Golds performance has outstripped the booming S&P 500 since the year 2000. Even with dividends reinvested, the soaring Stock Market is still trailing the yellow metal! That's even with Gold dribbling down $600 since its high of $1920 8 years ago. Definitely time to take a look at Gold's near and long term potential - R. Zurrer for Money TAlks
In a January post, I showed how the price of gold rallied in the months following the 2015 and 2016 December interest rate hikes—as much as 29 percent in the former cycle, 17.8 percent in the latter. Gold ended 2017 up double digits, despite pressure from skyrocketing stocks and massive cryptocurrency speculation.
I forecast then that we could see another "Fed rally" this year following the rate hike in December 2017. Hypothetically, if gold took a similar trajectory as the past two cycles, its price could climb as high as $1,500 this year.
As I told Kitco News’ Daniela Cambone last week, I stand by the $1,500 forecast. Before last week, investors might have been slightly disappointed by gold's mostly sideways performance so far this year. But now, in response to a number of factors, it's up close to 3 percent in 2018, compared to the S&P 500 Index, down 2.4 percent.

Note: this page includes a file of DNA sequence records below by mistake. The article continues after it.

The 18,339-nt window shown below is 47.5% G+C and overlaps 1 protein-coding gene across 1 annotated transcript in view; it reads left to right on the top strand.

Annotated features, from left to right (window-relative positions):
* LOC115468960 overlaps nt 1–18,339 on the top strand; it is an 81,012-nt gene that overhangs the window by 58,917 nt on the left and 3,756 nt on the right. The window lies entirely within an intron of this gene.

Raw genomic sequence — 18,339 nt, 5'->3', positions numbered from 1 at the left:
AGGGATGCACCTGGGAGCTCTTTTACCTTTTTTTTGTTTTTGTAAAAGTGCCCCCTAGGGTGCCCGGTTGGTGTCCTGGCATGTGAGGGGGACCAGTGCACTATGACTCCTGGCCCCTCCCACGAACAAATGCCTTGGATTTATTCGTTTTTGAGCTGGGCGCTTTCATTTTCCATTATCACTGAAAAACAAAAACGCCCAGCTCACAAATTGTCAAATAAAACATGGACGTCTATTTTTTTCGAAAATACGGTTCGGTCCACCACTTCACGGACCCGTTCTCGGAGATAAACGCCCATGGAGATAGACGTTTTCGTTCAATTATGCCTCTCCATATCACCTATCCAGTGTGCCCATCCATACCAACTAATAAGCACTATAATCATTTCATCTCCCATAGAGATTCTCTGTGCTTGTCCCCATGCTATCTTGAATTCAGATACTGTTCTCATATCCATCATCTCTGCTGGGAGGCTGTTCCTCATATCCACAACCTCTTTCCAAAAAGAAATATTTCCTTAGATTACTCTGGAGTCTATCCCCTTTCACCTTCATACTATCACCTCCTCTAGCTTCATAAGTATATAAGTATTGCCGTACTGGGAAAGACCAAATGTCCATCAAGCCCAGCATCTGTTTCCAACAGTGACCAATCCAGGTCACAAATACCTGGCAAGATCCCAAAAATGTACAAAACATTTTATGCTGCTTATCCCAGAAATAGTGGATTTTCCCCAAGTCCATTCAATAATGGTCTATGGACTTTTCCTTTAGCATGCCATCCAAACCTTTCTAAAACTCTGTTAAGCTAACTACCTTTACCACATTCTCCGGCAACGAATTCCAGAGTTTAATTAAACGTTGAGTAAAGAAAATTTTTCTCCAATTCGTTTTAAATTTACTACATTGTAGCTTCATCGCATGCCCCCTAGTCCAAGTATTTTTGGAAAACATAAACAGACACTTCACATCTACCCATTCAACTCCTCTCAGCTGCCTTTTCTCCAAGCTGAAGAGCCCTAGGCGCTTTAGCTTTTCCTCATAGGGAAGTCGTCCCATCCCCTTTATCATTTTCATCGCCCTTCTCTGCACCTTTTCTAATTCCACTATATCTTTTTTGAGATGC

Living with Volatility
While I'm on the topic of equities, the S&P 500 dividend yield, for the first time in nearly a decade, is now below the yield on the two-year Treasury. Historically, the economy has slowed around six months after dividends stopped paying as much as short-dated government paper. This could spur some stock investors to trim their exposure and rotate into other asset classes, including not just bonds but also precious metals, which I believe might help gold revisit resistance from its 2016 high of $1,374 an ounce.
Volatility has also crept back into markets. It began with the positive wage growth report in February, implying the possibility of faster inflation. More recently, the CBOE Volatility Index (VIX), or “fear gauge,” has surged on the departures of Gary Cohn as chief economic advisor and Rex Tillerson as secretary of state, as well as the application of tariffs on steel and aluminum imports. Last week, President Donald Trump ordered tariffs on at least $50 billion of Chinese goods, stoking new fears of a U.S.-China trade war. In response, the Asian giant proposed fresh duties on as much as $3 billion of U.S. products, including wine, fruits, nuts, ethanol and steel pipes.
As I see it, there could be other contributing factors pushing up the price of gold. A good place to start is with Trump’s recent appointment of former CNBC star Larry Kudlow as White House chief economic advisor.